“We expect fine-tuning of policy settings to continue in 2022, stabilizing the China property sector, and in turn, supporting the Asia high yield market. We also believe 2021 reaffirmed the case for Chinese government bonds (CGBs), with yields insulated from coordinated moves in global yields. Attractive yields in a global context, diversification benefits and a tailwind from index inclusion support continued exposure to CGBs.”

Ashish Shah

Co-Head of Fixed Income and Liquidity Solutions, Goldman Sachs Asset Management

Ashish Shah


 

"Macro and corporate conditions are consistent with an early- to mid-cycle environment, however, an unwind of global liquidity and extended valuations creates a more challenging investment environment relative to the past two years. As a result, we are inclined to gravitate towards our strategic asset allocation model, with a preference for securitized credit, high yield corporate bonds and floating-rate assets such as bank loans."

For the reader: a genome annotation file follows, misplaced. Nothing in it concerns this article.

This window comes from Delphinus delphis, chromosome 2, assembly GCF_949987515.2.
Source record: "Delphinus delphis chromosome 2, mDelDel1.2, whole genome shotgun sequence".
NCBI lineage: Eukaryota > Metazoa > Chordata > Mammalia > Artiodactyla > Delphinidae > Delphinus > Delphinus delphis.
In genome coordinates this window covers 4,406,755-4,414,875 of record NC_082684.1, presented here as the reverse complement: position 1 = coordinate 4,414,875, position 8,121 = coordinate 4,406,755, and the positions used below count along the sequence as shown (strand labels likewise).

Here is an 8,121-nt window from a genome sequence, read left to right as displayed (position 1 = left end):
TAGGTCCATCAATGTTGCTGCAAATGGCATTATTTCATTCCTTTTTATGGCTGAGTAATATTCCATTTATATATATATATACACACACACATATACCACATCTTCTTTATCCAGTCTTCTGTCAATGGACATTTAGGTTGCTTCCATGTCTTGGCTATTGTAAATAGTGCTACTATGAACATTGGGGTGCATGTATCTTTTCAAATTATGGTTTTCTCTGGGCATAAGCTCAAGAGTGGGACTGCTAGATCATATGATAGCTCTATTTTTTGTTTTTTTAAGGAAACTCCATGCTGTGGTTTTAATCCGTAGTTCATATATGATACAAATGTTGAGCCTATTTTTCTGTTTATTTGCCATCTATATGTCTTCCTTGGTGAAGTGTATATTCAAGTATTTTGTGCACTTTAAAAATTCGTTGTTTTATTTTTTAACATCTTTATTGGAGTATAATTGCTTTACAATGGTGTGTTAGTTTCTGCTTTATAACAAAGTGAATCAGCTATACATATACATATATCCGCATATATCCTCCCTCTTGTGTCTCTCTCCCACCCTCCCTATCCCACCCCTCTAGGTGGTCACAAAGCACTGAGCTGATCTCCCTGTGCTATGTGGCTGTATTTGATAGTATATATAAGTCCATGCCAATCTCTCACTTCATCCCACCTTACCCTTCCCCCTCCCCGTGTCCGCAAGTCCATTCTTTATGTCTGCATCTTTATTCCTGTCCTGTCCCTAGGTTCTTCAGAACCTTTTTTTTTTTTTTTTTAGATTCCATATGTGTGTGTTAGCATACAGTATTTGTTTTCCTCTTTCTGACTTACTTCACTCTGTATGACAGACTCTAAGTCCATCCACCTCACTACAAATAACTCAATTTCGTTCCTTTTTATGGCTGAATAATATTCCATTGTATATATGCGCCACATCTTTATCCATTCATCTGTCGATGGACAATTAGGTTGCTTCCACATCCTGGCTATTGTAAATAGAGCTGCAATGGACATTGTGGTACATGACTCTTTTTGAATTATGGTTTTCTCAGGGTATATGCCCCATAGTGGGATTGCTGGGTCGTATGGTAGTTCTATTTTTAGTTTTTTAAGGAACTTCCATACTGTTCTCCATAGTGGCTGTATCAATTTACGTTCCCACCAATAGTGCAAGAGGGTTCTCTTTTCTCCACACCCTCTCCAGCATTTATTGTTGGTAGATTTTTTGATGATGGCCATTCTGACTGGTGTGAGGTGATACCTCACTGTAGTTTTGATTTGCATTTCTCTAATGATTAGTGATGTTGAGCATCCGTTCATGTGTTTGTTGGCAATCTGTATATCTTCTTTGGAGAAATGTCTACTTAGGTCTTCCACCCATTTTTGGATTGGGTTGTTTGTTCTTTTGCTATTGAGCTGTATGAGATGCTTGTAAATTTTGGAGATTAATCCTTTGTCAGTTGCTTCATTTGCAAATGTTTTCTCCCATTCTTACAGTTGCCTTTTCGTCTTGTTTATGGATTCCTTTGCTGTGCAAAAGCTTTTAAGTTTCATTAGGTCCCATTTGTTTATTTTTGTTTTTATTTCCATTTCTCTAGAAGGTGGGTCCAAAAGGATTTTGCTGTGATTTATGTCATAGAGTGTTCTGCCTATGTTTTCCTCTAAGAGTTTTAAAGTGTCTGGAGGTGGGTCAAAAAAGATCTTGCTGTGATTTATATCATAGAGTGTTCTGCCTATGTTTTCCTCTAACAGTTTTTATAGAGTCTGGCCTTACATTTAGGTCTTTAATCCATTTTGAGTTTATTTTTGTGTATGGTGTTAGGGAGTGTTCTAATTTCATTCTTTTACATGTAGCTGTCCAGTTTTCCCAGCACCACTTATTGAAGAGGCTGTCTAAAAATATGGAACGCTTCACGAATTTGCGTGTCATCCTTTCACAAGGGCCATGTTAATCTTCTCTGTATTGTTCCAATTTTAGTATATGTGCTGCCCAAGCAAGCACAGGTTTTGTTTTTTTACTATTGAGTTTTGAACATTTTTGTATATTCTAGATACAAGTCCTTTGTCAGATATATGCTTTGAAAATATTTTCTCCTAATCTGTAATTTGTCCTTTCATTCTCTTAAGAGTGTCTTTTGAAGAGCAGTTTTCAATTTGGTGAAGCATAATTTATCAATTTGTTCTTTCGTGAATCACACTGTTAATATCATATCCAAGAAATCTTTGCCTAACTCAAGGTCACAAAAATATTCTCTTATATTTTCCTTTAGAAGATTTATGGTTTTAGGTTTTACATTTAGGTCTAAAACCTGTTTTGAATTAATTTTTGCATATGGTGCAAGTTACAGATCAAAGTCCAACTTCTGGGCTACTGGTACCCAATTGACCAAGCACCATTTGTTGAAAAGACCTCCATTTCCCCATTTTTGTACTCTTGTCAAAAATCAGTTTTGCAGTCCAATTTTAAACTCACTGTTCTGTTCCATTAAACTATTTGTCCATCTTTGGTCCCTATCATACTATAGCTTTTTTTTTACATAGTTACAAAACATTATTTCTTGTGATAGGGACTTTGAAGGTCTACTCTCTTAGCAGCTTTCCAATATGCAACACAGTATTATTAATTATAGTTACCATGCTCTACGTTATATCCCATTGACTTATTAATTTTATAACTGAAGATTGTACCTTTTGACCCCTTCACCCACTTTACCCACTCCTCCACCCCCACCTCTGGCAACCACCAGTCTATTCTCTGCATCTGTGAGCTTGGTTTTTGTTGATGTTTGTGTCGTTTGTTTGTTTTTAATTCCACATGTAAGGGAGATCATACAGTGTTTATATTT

Macro at a Glance

An in ease in transitory inflation drivers may give way to underlying price pressures

A demand rotation from goods to services (see chart) should allow supply bottlenecks to ease and there are tentative signs of moderating cost-push inflation. But even as so-called “transitory” drivers ease, inflation may remain underpinned by “underlying” price pressures such as firm inflation expectations and wage growth.

 

Source: Goldman Sachs Asset Management, Macrobond. As of November 2021.

Policy Picture

Rate lift-off and QE unwind will take hold